Creating Lasting Memories

Not only does Leah Knecht cement memories in her incredible portraits, her clients also leaving lasting impressions

Friday, February 6, 2015 | 9:23 pm

Leah Knecht comes as a blessing to those who treat their pets as family. This award-winning and classically-trained artist and owner of Classic Pet Portraits creates commissioned portraits of beloved pets. Her dedication to accurately portraying her subjects true personalities sets her works apart.

Using the time-tested techniques of the Old Masters of the Renaissance, Knecht makes each portrait as life-like as possible, immortalizing your pet.

Painting and capturing the personality of each pet is a heartwarming, at times heartbreaking, venture for Knecht. She has met clients whose stories and love for their pets inspire her so much. One of them is Mary Ann and her pets Ginger and Gilligan. “Immediately I knew she was cool,” she said.

“She wanted to commission a painting for her husband as a surprise Christmas present. Their two dogs, Ginger and Gilligan were best friends. They were always together and she had a photo she just loved with them,” Knecht related. “But it was a really, really bad photo. I [couldn’t make out] their faces, it was just really blurry and small and so I said, ‘Well, Mary Ann, I would love to help you but do you have other photos of their faces?’ What she did was she took a whole bunch of photos so she could give me a better idea of what they look like.”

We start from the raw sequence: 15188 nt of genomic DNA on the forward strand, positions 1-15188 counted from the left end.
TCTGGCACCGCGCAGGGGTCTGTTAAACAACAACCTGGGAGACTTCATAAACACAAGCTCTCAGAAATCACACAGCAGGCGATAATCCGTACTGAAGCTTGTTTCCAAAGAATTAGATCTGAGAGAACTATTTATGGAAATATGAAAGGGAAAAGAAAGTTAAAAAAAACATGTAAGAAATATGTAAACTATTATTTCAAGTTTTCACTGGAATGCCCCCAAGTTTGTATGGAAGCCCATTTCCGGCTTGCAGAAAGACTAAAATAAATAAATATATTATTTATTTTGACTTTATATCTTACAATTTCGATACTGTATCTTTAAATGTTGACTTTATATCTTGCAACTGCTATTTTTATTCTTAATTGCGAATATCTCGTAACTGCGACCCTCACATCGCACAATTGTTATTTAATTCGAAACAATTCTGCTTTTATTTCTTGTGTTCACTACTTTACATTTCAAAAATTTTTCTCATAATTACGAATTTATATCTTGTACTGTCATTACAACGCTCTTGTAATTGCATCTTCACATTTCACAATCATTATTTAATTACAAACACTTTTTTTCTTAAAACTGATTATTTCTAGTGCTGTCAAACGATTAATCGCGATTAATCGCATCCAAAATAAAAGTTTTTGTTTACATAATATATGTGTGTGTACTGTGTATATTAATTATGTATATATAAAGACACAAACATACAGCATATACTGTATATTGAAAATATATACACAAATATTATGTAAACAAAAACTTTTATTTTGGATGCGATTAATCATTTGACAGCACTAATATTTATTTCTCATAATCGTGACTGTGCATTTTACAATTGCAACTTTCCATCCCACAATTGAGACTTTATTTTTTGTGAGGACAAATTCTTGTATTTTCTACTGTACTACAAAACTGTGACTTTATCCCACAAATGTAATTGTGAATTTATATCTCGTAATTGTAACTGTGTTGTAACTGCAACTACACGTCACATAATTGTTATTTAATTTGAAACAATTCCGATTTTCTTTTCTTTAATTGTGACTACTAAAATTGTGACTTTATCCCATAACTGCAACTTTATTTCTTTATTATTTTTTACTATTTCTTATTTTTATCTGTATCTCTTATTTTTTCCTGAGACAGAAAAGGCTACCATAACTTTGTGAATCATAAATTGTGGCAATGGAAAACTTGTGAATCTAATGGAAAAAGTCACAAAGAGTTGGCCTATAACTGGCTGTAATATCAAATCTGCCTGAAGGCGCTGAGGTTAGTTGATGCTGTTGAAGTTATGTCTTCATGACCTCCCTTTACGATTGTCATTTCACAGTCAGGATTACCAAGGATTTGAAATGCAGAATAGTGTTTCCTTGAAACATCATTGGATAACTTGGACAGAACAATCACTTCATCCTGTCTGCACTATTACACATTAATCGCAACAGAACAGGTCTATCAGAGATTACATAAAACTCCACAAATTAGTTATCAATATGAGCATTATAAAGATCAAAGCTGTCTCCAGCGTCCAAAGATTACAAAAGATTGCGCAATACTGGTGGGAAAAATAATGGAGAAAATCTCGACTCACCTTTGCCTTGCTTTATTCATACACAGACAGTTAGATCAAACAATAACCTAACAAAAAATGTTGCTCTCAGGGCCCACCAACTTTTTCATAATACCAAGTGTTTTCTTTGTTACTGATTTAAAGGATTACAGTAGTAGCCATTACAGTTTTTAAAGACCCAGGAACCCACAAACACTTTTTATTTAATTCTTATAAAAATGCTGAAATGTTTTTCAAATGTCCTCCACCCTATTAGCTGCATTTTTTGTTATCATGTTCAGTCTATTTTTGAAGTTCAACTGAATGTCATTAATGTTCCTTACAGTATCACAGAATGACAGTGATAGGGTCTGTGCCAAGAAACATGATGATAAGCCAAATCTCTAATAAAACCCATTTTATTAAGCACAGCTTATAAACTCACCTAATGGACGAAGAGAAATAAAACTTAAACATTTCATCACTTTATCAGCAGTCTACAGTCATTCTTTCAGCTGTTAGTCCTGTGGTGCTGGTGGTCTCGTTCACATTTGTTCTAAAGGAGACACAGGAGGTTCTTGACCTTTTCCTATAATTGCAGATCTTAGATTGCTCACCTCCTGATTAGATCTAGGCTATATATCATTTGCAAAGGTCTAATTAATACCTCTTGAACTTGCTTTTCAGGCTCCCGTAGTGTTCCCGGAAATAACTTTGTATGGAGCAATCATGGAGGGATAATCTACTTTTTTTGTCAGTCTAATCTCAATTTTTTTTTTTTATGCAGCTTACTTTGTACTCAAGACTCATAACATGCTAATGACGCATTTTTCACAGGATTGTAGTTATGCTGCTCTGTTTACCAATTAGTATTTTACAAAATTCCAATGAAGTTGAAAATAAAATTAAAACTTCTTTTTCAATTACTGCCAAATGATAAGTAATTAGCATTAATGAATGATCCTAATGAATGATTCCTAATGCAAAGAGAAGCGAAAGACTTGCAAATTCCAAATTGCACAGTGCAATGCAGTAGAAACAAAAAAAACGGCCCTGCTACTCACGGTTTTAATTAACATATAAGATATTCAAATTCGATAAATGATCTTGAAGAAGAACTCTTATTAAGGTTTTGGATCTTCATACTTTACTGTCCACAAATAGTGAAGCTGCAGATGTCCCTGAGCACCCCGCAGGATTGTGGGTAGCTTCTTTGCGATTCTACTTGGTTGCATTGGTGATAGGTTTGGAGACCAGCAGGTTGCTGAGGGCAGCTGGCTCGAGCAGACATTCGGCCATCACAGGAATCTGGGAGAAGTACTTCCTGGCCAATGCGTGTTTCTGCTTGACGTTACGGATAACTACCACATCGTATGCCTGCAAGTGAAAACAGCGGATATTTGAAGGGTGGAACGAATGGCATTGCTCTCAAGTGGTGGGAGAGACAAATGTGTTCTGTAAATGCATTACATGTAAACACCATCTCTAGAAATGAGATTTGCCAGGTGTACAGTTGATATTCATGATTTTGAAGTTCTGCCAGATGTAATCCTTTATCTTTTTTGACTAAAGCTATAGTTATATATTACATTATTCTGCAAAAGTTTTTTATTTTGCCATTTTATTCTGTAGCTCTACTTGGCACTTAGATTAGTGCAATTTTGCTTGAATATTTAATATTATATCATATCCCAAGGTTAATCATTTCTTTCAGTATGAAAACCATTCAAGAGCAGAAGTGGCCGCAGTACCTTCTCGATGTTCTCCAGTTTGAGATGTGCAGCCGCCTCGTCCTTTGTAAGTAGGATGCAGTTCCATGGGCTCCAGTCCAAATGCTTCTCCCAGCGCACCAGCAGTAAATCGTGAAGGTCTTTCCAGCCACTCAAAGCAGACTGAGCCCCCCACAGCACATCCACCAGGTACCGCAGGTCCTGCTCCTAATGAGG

“So it was a real collaboration, I would have to say,” Knecht said.

A couple of weeks after, Knecht received an email from the husband who had finally received the portrait of Ginger and Gilligan from Mary Ann. “[All this time] she never told me that the dog didn’t have long to live, and so when the husband received it, he was overwhelmed. After that she emailed me back when Ginger passed away and she said, ‘We missed her very much but when we look at the painting everyday she’s still with us.’”

Another unforgettable client for Knecht was a mother-and-daughter team who had rescued a dog and nursed it back to health. But the dog had been through so much abuse and trauma that it eventually died of a heartworm disease.

The daughter collaborated with Knecht in making the portrait of her beloved pet. “The daughter really wanted specific things like she wanted the oil on panel instead of canvas and she wanted the dog on her bed with her favorite toy to look comfortable. She was just so thrilled,” Knecht said.

This experience has made the daughter want to become a veterinarian, a thought that has touched Knecht to the core. “She is going to become a veterinarian and will have this portrait forever,” Knecht said.

“I will never forget that portrait.”

For more information on Classic Pet Portraits, call (626) 644-8081 or visit www.classicpetportraits.com.

 

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